Watch Ayaz Memon's preview of the ICC World T20 above, as he talks about the problems that the organisers have faced leading up to the event. Also, find out who he picks for the semi-finals from the two groups.
For as long as any Indian cricket aficionado can remember, MS Dhoni has had only one item at the top of his wish list — a pace-bowling all-rounder, one who could balance his five-pronged attack while linking up the top and middle order at the same time.
The five-bowler attack worked well in the 2015 ODI World Cup. But constant changes to fielding rules and losses to Bangladesh (away) and South Africa, as also the 0-2 defeat in T20Is against the Proteas in the same series meant that the search was intensified.
“There are no seaming all-rounders available,” Dhoni had rued, neglecting the likes of Gurkeerat Mann and Rishi Dhawan for much of the ODI series in Australia. “There are no readymade players for international cricket. We need to groom them,” he had said after the duo failed to make an immediate impact when their chances did come.
Thereafter, amid the return of Yuvraj Singh and Suresh Raina, the recall of Ashish Nehra and Harbhajan Singh, Hardik Pandya’s selection for the T20Is Down Under provided a solution Dhoni had been pining for.
Considering his aforementioned statements, it was a surprise that Pandya made the playing XI immediately. Then came that nervy start at a packed Adelaide Oval, riddled with extras as the youngster struggled to find his rhythm against Steve Smith and Aaron Finch, giving away 19 runs. He returned later in the innings, picking up 2 wickets, finishing his spell and the game on a happier note.
“When it comes to international cricket, it is all about handling pressure. When you are given the ball and it is your first over, there is pressure. I knew he would do better in the second and third overs. (But) he is not someone who gives out a lot of expressions whether batting or bowling,” said Dhoni, of the youngster’s debut in Adelaide.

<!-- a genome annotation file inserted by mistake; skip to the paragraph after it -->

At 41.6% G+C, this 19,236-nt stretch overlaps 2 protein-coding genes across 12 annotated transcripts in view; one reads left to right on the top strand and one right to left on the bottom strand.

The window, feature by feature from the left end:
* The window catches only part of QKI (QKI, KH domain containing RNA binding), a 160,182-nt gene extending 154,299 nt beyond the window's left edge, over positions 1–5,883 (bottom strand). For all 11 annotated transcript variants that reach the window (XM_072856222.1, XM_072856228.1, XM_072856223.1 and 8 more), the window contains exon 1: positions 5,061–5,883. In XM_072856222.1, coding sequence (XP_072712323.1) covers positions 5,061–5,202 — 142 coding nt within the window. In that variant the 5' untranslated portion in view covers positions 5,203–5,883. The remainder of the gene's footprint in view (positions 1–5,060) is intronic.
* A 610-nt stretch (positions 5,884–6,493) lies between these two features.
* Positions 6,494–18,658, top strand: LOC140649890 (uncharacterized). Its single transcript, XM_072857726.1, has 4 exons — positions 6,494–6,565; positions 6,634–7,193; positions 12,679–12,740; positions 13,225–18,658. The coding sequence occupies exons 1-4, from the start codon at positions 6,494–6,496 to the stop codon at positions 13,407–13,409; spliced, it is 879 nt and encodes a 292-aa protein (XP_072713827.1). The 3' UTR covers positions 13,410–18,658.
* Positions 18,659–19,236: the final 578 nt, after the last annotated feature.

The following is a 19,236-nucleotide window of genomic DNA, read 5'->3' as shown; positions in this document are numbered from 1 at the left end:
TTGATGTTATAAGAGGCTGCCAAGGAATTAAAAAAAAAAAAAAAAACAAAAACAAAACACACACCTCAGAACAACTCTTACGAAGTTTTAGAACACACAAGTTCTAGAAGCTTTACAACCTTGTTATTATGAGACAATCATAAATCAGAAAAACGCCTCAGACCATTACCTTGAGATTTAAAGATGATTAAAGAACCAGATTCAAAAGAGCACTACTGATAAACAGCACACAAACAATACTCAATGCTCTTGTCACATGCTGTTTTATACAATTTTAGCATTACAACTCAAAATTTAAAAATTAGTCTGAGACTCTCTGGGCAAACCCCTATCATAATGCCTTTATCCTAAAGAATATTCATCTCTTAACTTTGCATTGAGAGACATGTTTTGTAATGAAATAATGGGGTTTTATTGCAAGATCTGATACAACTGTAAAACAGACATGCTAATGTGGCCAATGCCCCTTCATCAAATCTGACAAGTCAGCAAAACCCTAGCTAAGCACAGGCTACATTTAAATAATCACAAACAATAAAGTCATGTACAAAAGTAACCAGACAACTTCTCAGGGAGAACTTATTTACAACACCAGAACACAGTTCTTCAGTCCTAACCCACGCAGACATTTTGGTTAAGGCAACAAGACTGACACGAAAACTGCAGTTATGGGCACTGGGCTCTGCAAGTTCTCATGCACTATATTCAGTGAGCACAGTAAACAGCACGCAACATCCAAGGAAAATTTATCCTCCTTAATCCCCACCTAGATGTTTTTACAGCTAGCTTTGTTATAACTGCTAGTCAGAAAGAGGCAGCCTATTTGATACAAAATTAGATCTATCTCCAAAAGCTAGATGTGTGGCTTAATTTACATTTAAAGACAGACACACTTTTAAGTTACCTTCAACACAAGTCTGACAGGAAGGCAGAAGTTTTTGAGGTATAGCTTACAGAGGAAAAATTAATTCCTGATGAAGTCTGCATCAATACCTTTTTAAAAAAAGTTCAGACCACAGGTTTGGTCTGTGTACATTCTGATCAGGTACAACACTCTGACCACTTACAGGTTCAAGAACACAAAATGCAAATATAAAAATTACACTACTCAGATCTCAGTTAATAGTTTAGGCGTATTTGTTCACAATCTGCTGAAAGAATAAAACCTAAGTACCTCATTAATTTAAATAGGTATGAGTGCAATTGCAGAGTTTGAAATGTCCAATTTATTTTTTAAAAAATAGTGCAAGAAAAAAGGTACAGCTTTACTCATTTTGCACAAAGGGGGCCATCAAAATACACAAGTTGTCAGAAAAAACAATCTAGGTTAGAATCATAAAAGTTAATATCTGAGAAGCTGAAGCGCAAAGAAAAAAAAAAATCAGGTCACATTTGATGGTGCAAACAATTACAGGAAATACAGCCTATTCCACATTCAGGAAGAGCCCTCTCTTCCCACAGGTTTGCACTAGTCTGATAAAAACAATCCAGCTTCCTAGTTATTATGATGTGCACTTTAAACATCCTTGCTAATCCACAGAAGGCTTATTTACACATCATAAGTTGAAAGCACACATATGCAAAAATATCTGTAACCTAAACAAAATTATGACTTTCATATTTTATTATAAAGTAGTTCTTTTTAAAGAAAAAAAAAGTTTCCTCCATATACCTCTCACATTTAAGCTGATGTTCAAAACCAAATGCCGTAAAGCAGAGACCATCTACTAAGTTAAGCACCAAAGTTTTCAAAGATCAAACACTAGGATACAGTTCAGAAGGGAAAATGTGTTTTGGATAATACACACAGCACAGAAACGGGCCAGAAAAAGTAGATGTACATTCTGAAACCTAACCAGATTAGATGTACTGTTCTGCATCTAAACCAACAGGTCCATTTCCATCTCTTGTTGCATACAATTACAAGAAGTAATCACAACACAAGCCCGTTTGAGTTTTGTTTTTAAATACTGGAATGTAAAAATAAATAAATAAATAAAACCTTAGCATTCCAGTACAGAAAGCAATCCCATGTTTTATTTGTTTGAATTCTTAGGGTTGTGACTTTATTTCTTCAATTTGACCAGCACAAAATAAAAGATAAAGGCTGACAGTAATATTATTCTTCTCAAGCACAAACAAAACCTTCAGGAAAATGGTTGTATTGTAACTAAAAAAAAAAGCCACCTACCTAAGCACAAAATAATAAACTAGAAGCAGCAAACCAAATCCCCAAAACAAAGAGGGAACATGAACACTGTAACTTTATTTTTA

“At the same time he will have to be a lot more consistent with line and length because that will give me more confidence to consistently play him as the third seamer if the need arises,” the skipper had added.
There are two noteworthy points here. First, Dhoni’s mantra for team selection is to mend what is not broken. Thus, since January, India’s winning run of 10 in 11 T20Is has more or less seen the same playing XI. Simply put, Pandya was afforded several chances and he has grown in that time. The youngster has picked up 10 wickets in the 30.3 overs that he bowled in 11 matches so far, almost 3 overs per match.
The underlying point, though, is not in the number but the time period where Dhoni has used the all-rounder. Ashish Nehra and Jasprit Bumrah have been quite impressive up front and at the death; R Ashwin has been trusted with the new ball at times. Pandya, in between, has done the job in the middle overs.
In fact, the skipper hasn’t had to worry when one of his frontline pacers went for runs as, for instance, in the Melbourne T20I when he bowled both Nehra and Bumrah for the first six overs, thus saving the spinners for later. In Melbourne, Pandya returned 1-17 in his 2 overs, and while he was a touch expensive, it still allowed the spinners to do the job as they picked 3 wickets between them and turned the game on its head.
Using Pandya after the powerplays has also allowed Dhoni to hold Ravindra Jadeja back, bowling both spinners in tandem, or alternating their spells with the all-rounder.
Now combine this with the manner in which Dhoni employed Yuvraj and Raina — the duo bowled 21 overs in 11 matches at nearly 2 overs per match.
With these three accounting for approximately 5 overs per match since January, the Team India captain has been able to use his strike bowlers for shorter spells and at times when they can make the most impact.
Using Ashwin within the first six overs or holding the pacers back for the death, for example. It is no secret that Dhoni is at his best when he has loads of bowling options at his disposal.
And this is where the second point assumes significance. An all-rounder who can hurl the ball at 135-plus consistently and hit the big shots on order, Pandya is a rare find for Indian cricket. Therefore, the importance of him regaining confidence after a poor first over in Adelaide cannot be undermined.
It happens often on the international stage; remember KL Rahul’s horrific shot during his MCG debut a year earlier? This is where a youngster needs the skipper and team management to back him the most. Just as the Karnataka opener found his touch in Sydney immediately afterwards, in the same manner Pandya, too, found his groove, albeit in a much shorter time frame.
Happily enough, the all-rounder’s expressions over the course of the last seven weeks have given a peek into his persona. There is a smile ever present on his face, even though behind the helmet there is a resolute mind that wants to put the ball far over the fence. His raging T20 strike-rate is proof enough of that.
Pandya will gladly throw himself around on the field in pursuit of the ball, inspired perhaps by that buzz that comes as a result of the attention surrounding an Indian cricketer. This is someone who enjoys the limelight, and has enough antics up his sleeve to keep the cameras busy.
In the lead-up to the 2016 World T20, with the Men in Blue gaining momentum, Pandya’s arrival on the scene has not been played up. But make no mistake, the T20 format agrees with his style of play, and this tournament could well be his stepping-stone to greater things.